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How to improve healthcare staff's well-being - strategy no.2

In our first article on this topic, we looked at some causes of stress and burn out amongst healthcare facilities' staff. We also identified how passive strategies can be implemented to remove the presence of stressors and at the same time enhance the presence of calming elements within their physical working environment.

Our first strategy is based on the effects and benefits our mother Nature has on human well-being.

Link to 1st strategy article

In this article we would like to further develop how important team building and places of respite are.


Reconnect with the team in a place of respite

Most of us know the benefits of team building retreats on productivity and stress reduction. Those types of events can indeed help to improve communication techniques and to break down barriers with colleagues. Talking openly with peers increases awareness of problems and helps coming up with solutions and developing strategies further easing piece of mind. Whilst going on retreats is a great way to achieve these, in a sector like the healthcare sector, scarcity of personnel and the continuous care needed by patients can make this option close to impossible to organize.

When interrogating doctors on their favorite place to meet informally with colleagues, they'll tell you they use the cafeteria or restaurant at lunch time as they have little time to take breaks during working hours. They are indeed often working a whole shift without even visiting the toilets. Different movements throughout Europe have stressed out these problems in the last decade, such as the #giveusabreak movement in the UK. Nurses in Belgium have also highlighted throughout several demonstrations last year that the increase in intensity or hardship of their job has been considerable. Patients’ dismissal in hospitals happen more and more quickly and therefor caregivers are requested to spend more and more time with critical patients who need greater care. Planning working shifts by introducing proper resting times is the first step to improve both caregivers and patients care. Second is to offer possibilities within the working environment for staff to gather, have a break and chat within a reasonable walking distance. Giving the word "break" its true importance is probably the key to the success of this strategy.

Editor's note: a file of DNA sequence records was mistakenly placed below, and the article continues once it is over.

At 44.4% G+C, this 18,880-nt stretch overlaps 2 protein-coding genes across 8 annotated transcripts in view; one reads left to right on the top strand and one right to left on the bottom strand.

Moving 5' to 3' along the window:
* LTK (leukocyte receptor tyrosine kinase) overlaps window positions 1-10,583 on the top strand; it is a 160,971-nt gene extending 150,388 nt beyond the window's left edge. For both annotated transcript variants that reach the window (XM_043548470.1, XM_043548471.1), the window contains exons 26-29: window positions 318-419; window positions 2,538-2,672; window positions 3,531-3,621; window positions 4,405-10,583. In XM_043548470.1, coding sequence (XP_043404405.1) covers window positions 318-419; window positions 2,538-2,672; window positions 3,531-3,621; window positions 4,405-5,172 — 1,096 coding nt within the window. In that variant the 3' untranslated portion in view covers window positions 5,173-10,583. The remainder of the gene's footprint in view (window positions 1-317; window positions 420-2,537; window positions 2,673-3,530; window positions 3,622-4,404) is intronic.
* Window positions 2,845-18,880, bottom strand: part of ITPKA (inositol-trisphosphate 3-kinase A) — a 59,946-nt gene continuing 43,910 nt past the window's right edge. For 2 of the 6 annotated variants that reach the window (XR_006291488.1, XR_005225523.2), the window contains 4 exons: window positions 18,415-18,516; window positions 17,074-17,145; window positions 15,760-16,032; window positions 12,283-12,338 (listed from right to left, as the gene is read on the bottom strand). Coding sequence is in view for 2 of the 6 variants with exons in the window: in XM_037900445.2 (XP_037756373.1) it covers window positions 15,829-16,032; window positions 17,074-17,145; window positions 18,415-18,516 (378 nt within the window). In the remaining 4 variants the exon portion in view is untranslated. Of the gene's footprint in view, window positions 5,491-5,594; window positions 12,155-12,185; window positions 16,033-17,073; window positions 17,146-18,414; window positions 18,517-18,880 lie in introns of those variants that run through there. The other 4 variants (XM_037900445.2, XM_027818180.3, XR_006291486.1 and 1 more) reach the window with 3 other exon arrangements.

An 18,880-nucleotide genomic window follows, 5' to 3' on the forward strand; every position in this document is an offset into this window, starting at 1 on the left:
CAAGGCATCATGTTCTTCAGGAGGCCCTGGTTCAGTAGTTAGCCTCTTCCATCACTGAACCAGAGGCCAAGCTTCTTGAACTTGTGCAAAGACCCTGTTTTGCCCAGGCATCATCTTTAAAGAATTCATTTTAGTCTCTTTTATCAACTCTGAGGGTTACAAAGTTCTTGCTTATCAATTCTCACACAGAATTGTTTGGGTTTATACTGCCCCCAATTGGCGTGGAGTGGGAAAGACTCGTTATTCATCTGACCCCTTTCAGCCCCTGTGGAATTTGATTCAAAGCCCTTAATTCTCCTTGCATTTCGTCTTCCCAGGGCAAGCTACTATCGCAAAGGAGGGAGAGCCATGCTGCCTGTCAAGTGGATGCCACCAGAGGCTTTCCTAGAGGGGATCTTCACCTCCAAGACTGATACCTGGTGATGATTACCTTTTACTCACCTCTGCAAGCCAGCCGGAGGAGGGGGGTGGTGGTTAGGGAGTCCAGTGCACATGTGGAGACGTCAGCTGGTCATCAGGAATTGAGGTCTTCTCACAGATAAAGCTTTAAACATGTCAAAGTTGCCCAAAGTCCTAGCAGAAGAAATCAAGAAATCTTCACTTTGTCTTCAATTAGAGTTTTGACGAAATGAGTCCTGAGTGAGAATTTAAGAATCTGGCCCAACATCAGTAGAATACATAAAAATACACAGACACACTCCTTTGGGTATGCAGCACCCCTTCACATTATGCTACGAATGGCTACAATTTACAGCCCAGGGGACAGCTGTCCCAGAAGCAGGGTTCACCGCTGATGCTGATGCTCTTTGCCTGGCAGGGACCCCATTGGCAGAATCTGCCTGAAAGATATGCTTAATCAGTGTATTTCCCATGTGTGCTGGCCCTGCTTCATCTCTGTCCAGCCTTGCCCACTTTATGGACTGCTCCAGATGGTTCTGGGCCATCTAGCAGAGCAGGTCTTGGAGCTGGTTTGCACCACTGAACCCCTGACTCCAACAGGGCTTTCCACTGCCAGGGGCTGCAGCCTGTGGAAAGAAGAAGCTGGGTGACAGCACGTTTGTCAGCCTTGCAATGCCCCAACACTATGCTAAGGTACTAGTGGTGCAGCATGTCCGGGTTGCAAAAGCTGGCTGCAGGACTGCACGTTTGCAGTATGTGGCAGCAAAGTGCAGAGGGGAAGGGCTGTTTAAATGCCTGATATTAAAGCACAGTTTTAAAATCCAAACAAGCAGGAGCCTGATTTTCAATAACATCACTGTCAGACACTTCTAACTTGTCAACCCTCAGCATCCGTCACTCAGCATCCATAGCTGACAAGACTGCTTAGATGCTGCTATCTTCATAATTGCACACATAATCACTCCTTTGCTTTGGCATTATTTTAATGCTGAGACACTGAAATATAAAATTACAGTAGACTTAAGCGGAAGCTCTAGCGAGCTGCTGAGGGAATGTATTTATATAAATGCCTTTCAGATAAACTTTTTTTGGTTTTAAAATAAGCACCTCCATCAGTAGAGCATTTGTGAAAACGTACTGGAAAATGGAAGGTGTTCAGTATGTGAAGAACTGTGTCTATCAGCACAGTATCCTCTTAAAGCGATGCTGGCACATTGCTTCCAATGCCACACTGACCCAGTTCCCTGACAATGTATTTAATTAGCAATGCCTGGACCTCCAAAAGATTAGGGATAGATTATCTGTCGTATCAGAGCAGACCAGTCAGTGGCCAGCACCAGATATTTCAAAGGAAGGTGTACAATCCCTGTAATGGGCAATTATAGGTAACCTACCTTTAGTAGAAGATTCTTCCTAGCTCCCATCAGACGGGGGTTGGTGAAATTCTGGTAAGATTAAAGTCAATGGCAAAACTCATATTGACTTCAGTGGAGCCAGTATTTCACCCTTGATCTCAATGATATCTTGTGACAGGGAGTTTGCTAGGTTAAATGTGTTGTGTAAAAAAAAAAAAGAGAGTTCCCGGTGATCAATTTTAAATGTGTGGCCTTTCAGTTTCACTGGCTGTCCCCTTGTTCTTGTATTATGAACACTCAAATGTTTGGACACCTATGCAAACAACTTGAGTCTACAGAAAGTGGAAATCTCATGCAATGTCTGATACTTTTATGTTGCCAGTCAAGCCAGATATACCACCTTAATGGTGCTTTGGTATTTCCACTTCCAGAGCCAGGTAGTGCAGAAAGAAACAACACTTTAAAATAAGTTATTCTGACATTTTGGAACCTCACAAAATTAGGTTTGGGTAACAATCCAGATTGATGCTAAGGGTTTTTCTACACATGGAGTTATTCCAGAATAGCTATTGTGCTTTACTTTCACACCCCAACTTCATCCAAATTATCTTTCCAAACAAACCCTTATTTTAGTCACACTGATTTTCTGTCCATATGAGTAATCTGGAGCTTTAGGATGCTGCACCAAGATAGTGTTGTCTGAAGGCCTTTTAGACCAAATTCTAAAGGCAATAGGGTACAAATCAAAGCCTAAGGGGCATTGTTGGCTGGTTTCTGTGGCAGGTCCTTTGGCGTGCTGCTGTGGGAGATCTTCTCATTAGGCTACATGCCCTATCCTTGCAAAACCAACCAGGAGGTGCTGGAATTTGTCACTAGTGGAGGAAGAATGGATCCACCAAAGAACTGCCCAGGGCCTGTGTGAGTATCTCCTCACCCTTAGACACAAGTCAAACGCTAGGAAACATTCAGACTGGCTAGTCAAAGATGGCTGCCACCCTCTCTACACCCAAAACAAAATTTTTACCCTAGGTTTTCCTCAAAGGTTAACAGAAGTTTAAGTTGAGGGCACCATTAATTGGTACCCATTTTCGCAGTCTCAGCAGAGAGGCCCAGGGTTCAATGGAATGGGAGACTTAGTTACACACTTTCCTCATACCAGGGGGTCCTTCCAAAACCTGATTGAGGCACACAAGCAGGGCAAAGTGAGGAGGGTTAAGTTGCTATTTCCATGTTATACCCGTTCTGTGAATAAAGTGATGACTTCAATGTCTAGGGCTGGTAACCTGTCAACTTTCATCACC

Personnel will indeed truly benefit of these breaks if they constitute a true interruption from their work routine.

Even if a total refurbishment or a new construction of the facilities is not on the agenda, there are many ways to repurpose existing locations within the existing sites. Gathering places indeed do not need to be the size of large meeting rooms as gathering even just 2 to 3 persons in one same area will already contribute to team building. What can look like meaningless little social talk actually often help pave the way for a subsequent in-session discussion on a difficult or problematic work-related topic.

Ardism_Hospital Lobby.jpg

Placing benches in the common gardens or patios of the hospital or clinic is for instance a great way to combine the benefits of the contact with nature (refer to previous article on usefulness of nature walks) and the change of environment. Inside the buildings, adequate areas can be identified to add small meeting booths or silent pods for the same purpose. They constitute great places for a coffee break or unconventional meetings.

When refurbishment or new construction can be considered, staff lounges or places of respite should be introduced within the departments or somewhere centrally located in short distance from each department. Again, the atmosphere recreated in the areas used for this intent need to be in contrast with their work environment in order to feel the benefits of what can be considered a mini-retreat. Those places should be designed to allow for a true recharge, may it be through fun, calm, eating and drinking, physical activities or conversation or all of those together.

We often notice that healthcare management is not inclined to spend the same budget on staff rooms as on patient or front-of-house rooms. In order to further reduce costs spent on what are seen as non-profitable places, staff lounges are often simply white-painted rooms filled with a few pieces of left-over furniture.

Google as a company has very well understood the importance of investing in staff's happiness through the fitting out of cool, funky and playful offices around the world. Some are equipped with slides, juke boxes, basketball rings or even artificial beaches.

I recently heard Thierry Geerts, CEO of Google Belgium, in a conference, say that data is important to Google, but not as close as important as its engineers. "If we were to lose all of our data, we could collect enough

Ardism_Google Break Area.jpg

again in little time. If we were to lose all of our engineers, damage to the company would be much bigger.".

A parallel to the healthcare sector can obviously be made:

If a hospital were to lose all of its medication and medical equipment, patient care would be dramatically affected. However, if it was to lose all of its caregivers, the consequences would be much worse.

by Sylvie Meunier

January 8, 2020

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